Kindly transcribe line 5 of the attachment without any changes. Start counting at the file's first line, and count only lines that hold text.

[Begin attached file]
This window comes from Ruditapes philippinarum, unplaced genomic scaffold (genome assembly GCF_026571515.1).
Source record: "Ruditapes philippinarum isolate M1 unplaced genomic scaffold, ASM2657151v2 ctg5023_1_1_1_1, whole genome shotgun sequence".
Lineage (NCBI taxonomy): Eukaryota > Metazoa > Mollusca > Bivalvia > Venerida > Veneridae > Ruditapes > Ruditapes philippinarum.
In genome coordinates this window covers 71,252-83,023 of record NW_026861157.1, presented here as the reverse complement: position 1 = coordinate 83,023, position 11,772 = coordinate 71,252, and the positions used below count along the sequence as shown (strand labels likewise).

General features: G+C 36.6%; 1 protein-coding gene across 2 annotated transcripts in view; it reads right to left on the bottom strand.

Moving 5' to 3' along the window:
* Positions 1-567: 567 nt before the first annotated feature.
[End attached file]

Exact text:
General features: G+C 36.6%; 1 protein-coding gene across 2 annotated transcripts in view; it reads right to left on the bottom strand.